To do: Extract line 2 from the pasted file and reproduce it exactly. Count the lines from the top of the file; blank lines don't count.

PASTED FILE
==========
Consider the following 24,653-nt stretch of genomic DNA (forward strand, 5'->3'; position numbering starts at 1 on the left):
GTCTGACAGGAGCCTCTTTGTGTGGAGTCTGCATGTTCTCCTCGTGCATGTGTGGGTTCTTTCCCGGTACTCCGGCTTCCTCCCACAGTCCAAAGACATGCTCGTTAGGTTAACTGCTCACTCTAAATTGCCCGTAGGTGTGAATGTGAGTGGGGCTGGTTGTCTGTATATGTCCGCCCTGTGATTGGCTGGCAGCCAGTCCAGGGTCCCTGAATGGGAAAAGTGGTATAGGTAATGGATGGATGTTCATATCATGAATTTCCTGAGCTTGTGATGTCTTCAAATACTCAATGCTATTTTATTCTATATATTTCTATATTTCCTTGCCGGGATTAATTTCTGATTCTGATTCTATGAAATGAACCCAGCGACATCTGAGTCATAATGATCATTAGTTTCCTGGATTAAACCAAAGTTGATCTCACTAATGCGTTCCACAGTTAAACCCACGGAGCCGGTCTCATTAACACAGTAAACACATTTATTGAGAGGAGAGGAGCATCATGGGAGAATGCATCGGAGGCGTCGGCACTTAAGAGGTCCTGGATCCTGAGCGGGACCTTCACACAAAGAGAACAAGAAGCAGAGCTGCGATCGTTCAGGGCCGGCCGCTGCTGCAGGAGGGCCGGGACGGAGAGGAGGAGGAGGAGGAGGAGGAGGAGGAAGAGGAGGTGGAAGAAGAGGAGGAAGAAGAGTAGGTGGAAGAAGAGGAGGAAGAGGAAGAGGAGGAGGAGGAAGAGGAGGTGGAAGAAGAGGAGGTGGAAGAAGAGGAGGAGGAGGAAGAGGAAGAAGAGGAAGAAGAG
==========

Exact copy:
GTCTGACAGGAGCCTCTTTGTGTGGAGTCTGCATGTTCTCCTCGTGCATGTGTGGGTTCTTTCCCGGTACTCCGGCTTCCTCCCACAGTCCAAAGACATGCTCGTTAGGTTAACTGCTCACTCTAAATTGCCCGTAGGTGTGAATGTGAGTGGGGCTGGTTGTCTGTATATGTCCGCCCTGTGATTGGCTGGCAGCCAGTCCAGGGTCCCTGAATGGGAAAAGTGGTATAGGTAATGGATGGATGTTCATATCATGAATTTCCTGAGCTTGTGATGTCTTCAAATACTCAATGCTATTTTATTCTATATATTTCTATATTTCCTTGCCGGGATTAATTTCTGATTCTGATTCTATGAAATGAACCCAGCGACATCTGAGTCATAATGATCATTAGTTTCCTGGATTAAACCAAAGTTGATCTCACTAATGCGTTCCACAGTTAAACCCACGGAGCCGGTCTCATTAACACAGTAAACACATTTATTGAGAGGAGAGGAGCATCATGGGAGAATGCATCGGAGGCGTCGGCACTTAAGAGGTCCTGGATCCTGAGCGGGACCTTCACACAAAGAGAACAAGAAGCAGAGCTGCGATCGTTCAGGGCCGGCCGCTGCTGCAGGAGGGCCGGGACGGAGAGGAGGAGGAGGAGGAGGAGGAGGAGGAAGAGGAGGTGGAAGAAGAGGAGGAAGAAGAGTAGGTGGAAGAAGAGGAGGAAGAGGAAGAGGAGGAGGAGGAAGAGGAGGTGGAAGAAGAGGAGGTGGAAGAAGAGGAGGAGGAGGAAGAGGAAGAAGAGGAAGAAGAG